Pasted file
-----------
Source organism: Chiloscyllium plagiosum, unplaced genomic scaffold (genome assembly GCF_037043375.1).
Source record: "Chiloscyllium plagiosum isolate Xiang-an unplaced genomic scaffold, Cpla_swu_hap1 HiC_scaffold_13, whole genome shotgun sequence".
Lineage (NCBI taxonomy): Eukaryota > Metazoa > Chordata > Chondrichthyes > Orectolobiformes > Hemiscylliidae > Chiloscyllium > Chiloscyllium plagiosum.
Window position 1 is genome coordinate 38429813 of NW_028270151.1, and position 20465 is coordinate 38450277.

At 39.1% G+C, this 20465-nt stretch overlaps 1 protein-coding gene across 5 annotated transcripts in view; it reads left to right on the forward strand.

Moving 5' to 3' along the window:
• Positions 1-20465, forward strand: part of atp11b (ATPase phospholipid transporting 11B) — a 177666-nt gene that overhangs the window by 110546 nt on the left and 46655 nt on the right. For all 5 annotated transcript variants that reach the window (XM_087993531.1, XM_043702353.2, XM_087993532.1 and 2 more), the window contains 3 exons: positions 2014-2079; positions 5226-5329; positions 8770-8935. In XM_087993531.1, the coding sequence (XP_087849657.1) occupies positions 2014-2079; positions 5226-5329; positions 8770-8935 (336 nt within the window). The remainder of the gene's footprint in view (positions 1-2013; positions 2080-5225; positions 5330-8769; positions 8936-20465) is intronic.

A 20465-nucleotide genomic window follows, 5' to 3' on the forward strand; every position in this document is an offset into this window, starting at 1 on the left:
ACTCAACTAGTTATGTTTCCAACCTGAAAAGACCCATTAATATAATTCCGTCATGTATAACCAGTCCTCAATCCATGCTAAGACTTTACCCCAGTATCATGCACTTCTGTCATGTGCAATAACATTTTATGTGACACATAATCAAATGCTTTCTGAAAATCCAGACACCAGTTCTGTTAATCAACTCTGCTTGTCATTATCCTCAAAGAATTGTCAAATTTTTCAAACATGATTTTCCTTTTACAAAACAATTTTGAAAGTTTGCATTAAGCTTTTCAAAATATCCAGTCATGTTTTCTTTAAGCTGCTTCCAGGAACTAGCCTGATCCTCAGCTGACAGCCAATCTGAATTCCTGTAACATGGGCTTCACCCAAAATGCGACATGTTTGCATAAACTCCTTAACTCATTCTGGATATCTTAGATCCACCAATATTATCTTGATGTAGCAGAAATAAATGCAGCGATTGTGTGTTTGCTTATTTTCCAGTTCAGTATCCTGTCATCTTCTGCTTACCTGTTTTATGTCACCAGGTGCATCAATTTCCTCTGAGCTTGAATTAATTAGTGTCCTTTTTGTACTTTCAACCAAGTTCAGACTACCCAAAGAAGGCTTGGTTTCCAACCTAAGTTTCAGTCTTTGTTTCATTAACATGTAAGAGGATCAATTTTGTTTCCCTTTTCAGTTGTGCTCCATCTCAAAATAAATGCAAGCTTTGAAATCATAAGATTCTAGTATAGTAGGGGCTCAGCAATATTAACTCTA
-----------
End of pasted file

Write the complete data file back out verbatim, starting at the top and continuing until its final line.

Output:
Source organism: Chiloscyllium plagiosum, unplaced genomic scaffold (genome assembly GCF_037043375.1).
Source record: "Chiloscyllium plagiosum isolate Xiang-an unplaced genomic scaffold, Cpla_swu_hap1 HiC_scaffold_13, whole genome shotgun sequence".
Lineage (NCBI taxonomy): Eukaryota > Metazoa > Chordata > Chondrichthyes > Orectolobiformes > Hemiscylliidae > Chiloscyllium > Chiloscyllium plagiosum.
Window position 1 is genome coordinate 38429813 of NW_028270151.1, and position 20465 is coordinate 38450277.

At 39.1% G+C, this 20465-nt stretch overlaps 1 protein-coding gene across 5 annotated transcripts in view; it reads left to right on the forward strand.

Moving 5' to 3' along the window:
• Positions 1-20465, forward strand: part of atp11b (ATPase phospholipid transporting 11B) — a 177666-nt gene that overhangs the window by 110546 nt on the left and 46655 nt on the right. For all 5 annotated transcript variants that reach the window (XM_087993531.1, XM_043702353.2, XM_087993532.1 and 2 more), the window contains 3 exons: positions 2014-2079; positions 5226-5329; positions 8770-8935. In XM_087993531.1, the coding sequence (XP_087849657.1) occupies positions 2014-2079; positions 5226-5329; positions 8770-8935 (336 nt within the window). The remainder of the gene's footprint in view (positions 1-2013; positions 2080-5225; positions 5330-8769; positions 8936-20465) is intronic.

A 20465-nucleotide genomic window follows, 5' to 3' on the forward strand; every position in this document is an offset into this window, starting at 1 on the left:
ACTCAACTAGTTATGTTTCCAACCTGAAAAGACCCATTAATATAATTCCGTCATGTATAACCAGTCCTCAATCCATGCTAAGACTTTACCCCAGTATCATGCACTTCTGTCATGTGCAATAACATTTTATGTGACACATAATCAAATGCTTTCTGAAAATCCAGACACCAGTTCTGTTAATCAACTCTGCTTGTCATTATCCTCAAAGAATTGTCAAATTTTTCAAACATGATTTTCCTTTTACAAAACAATTTTGAAAGTTTGCATTAAGCTTTTCAAAATATCCAGTCATGTTTTCTTTAAGCTGCTTCCAGGAACTAGCCTGATCCTCAGCTGACAGCCAATCTGAATTCCTGTAACATGGGCTTCACCCAAAATGCGACATGTTTGCATAAACTCCTTAACTCATTCTGGATATCTTAGATCCACCAATATTATCTTGATGTAGCAGAAATAAATGCAGCGATTGTGTGTTTGCTTATTTTCCAGTTCAGTATCCTGTCATCTTCTGCTTACCTGTTTTATGTCACCAGGTGCATCAATTTCCTCTGAGCTTGAATTAATTAGTGTCCTTTTTGTACTTTCAACCAAGTTCAGACTACCCAAAGAAGGCTTGGTTTCCAACCTAAGTTTCAGTCTTTGTTTCATTAACATGTAAGAGGATCAATTTTGTTTCCCTTTTCAGTTGTGCTCCATCTCAAAATAAATGCAAGCTTTGAAATCATAAGATTCTAGTATAGTAGGGGCTCAGCAATATTAACTCTA